26 October 2008

A Truly Wasted Vote ...

Please don't vote for the person you think will win an election unless you honestly believe (s)he is the best suited to the job. That would be a truly wasted vote.

This presidential cycle, I'm disgusted by all of my choices -so- (per usual) I'm voting for the best governing philosophy (imho). How is it, with over 301 million people in America -and- 4 years between elections, we don't ever end up with too many good options?

If I could change our election system, I'd:
  • Forget about primaries and caucuses (on a Federal level). Each party is responsible for their own internal elections process. Public polls and monies shall not be used to help parties pick their nominees. Instead ...

  • Officially start the Federal Campaign on Labor Day by kicking off an "Issues Tournament" over the net and use that to designate the "Final Four" participants for the televised debates. Accept all who qualify (according to article II section I of the U.S. Constitution).

  • No campaign funding limits whatsoever -but- every donation of any size must be immediately posted for the public and easily searchable via the web.

  • Debates would be held on each of the three Sunday evenings leading up to election day. Each would have a theme, no audience, no panel of reporters. Just a moderator, a table, and the candidates.

  • Get rid of the Electoral College completely (sorry Dakotas, Alaska, Vermont, and Wyoming).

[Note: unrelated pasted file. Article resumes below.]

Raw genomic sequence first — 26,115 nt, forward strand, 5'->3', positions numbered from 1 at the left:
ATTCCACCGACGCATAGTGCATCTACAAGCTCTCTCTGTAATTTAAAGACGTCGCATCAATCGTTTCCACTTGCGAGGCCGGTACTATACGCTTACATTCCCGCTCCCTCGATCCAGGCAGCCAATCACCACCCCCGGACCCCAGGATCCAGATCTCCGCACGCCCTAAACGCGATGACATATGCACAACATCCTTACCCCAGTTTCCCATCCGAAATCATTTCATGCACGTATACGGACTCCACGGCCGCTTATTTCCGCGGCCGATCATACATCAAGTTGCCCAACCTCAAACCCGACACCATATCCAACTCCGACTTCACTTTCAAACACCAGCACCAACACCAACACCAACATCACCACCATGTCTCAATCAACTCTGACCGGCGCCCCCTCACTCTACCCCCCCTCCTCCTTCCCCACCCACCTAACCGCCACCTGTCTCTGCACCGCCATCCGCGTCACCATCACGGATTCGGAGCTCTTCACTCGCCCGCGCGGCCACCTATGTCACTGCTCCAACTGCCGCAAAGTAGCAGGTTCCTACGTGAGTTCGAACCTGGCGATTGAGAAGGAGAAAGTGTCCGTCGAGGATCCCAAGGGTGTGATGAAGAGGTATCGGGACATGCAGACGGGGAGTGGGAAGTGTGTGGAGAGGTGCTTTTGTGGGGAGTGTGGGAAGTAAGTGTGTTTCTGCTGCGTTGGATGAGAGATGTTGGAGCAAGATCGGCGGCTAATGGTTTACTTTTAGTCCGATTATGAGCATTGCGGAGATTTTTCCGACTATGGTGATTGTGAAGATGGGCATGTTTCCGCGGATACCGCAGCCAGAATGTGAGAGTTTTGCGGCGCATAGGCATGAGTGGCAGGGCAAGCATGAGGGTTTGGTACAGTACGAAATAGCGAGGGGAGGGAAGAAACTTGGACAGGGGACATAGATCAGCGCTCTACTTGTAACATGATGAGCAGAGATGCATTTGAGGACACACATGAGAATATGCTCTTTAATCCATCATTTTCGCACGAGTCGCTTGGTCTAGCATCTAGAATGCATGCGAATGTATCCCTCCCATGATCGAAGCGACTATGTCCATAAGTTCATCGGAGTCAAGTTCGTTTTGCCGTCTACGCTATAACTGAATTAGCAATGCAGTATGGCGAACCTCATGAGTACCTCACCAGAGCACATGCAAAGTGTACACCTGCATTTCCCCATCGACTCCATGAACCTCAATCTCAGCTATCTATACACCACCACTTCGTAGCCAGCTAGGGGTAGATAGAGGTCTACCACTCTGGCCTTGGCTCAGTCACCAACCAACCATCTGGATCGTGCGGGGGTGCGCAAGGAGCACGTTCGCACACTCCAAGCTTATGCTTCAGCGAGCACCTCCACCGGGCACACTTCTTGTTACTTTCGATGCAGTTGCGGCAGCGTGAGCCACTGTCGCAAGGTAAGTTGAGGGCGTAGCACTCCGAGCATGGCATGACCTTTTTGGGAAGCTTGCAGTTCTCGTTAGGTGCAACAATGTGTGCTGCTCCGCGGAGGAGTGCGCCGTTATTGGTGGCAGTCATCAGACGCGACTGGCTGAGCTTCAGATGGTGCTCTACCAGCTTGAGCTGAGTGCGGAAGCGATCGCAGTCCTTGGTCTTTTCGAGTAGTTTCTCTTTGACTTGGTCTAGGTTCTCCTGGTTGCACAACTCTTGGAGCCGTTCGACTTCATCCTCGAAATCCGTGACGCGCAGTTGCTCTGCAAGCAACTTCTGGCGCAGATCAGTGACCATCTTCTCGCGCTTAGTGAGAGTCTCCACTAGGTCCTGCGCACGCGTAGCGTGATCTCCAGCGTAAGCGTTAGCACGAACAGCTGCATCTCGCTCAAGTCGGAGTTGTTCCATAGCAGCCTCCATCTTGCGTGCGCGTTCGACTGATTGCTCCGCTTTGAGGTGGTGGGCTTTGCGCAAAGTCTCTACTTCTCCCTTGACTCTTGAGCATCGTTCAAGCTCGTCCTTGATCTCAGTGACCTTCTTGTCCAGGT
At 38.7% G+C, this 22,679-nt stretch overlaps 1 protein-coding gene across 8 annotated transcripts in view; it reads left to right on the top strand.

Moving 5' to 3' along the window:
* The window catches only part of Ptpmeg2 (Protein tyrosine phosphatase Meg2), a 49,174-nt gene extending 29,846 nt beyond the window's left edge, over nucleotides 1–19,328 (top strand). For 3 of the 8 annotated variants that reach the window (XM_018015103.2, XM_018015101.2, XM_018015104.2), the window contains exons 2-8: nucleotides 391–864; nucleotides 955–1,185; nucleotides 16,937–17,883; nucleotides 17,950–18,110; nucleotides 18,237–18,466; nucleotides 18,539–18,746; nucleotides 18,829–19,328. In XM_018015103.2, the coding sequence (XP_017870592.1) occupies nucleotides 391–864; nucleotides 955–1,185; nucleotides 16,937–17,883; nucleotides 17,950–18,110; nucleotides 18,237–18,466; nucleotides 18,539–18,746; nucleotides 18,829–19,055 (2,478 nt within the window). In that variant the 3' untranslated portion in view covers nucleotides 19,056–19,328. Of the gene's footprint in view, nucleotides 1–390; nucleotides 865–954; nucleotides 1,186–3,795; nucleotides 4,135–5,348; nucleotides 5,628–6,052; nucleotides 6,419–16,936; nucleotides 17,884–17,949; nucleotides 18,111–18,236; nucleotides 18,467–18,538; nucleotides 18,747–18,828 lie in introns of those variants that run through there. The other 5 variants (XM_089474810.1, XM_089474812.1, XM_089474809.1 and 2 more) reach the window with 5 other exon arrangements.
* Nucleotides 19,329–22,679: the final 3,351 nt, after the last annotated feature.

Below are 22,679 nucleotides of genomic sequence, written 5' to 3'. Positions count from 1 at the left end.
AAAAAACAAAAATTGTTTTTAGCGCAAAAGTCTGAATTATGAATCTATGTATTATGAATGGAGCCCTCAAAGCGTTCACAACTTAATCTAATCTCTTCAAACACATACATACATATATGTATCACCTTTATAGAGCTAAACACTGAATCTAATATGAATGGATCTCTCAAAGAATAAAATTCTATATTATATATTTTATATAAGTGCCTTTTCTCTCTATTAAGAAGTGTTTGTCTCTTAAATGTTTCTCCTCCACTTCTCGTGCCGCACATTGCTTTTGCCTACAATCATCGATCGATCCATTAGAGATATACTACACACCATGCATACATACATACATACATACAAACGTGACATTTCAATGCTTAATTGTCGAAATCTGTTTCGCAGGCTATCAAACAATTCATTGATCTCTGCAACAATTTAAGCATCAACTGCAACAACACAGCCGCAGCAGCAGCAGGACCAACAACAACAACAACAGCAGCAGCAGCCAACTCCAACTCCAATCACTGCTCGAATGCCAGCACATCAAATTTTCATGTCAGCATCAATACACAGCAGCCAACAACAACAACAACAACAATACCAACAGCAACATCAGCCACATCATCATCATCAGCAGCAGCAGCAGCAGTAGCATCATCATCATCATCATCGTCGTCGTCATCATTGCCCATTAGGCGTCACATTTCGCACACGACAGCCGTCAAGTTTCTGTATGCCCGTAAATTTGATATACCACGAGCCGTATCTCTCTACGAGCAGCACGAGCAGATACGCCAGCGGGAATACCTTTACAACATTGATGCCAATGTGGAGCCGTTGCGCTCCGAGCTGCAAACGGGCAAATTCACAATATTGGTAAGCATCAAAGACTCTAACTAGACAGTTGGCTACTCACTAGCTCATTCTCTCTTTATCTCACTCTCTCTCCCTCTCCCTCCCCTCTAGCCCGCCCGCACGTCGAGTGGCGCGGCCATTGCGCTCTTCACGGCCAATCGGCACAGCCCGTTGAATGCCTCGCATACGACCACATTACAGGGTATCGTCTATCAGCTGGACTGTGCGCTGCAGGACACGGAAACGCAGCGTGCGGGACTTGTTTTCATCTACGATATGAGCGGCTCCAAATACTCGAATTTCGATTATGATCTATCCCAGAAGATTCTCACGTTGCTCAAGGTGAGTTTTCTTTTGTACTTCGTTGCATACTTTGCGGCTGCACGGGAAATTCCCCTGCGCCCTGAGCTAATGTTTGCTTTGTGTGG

• Voting machines would be in two parts. The first is a private booth with intuitive accessible touch-screen display. It generates a scannable, human-readable ballot on a single piece of paper. The second part is the scanner (located in polling places near the exit). It scans (face-down) and reports immediate results electronically across a Federally secured network.

  • Scanned paper ballots remain secured inside the scanner's vault until received by proper federal authorities.

  • The Federal Elections System would set up an Elections Registry. It would be a state of the art digital certificate / identification system. Those who wish could enroll in this system at their local post office -and- would obtain license to cast their vote over any secure net connection.

  • The directory of this ID / license system would be completely transparent and free to all. One could use these digital certificates elsewhere (as a more secure alternative to SSID, for example).

  • Same exact system everywhere.
And that would just about do it, I think.

2 comments:

Bill said...

The private key may be a potential security risk for the digital ID. It would be really interesting to use some type of physical attribute such as fingerprint, DNA, or Iris scan. Then we can really get big brother into our personal lives with fully enabled scanning devices everywhere - the convience capabilities would be endless.

J.T. said...

I always look forward to the election season changes to this blog! I'm pretty much right there with you on most of the points, but have a serious gut fear on the ID tagging.

I did a quick story skeleton on an individually identifying RFID concept that I just couldn't find a way to spin in a positive light. The end result seems to be an inevitable loss of freedom.

I think that it will end up happening one way or another, is it a case of getting the right people working on it with the right motivations and under the proper monitoring, or does that become an example of unintended consequences? I'll be honest, I'd rather it occur under a Libertarian leadership where there's at least a modicum of trust in the individual as opposed to the Democrat and Republican parties that see us as so many red and blue chips.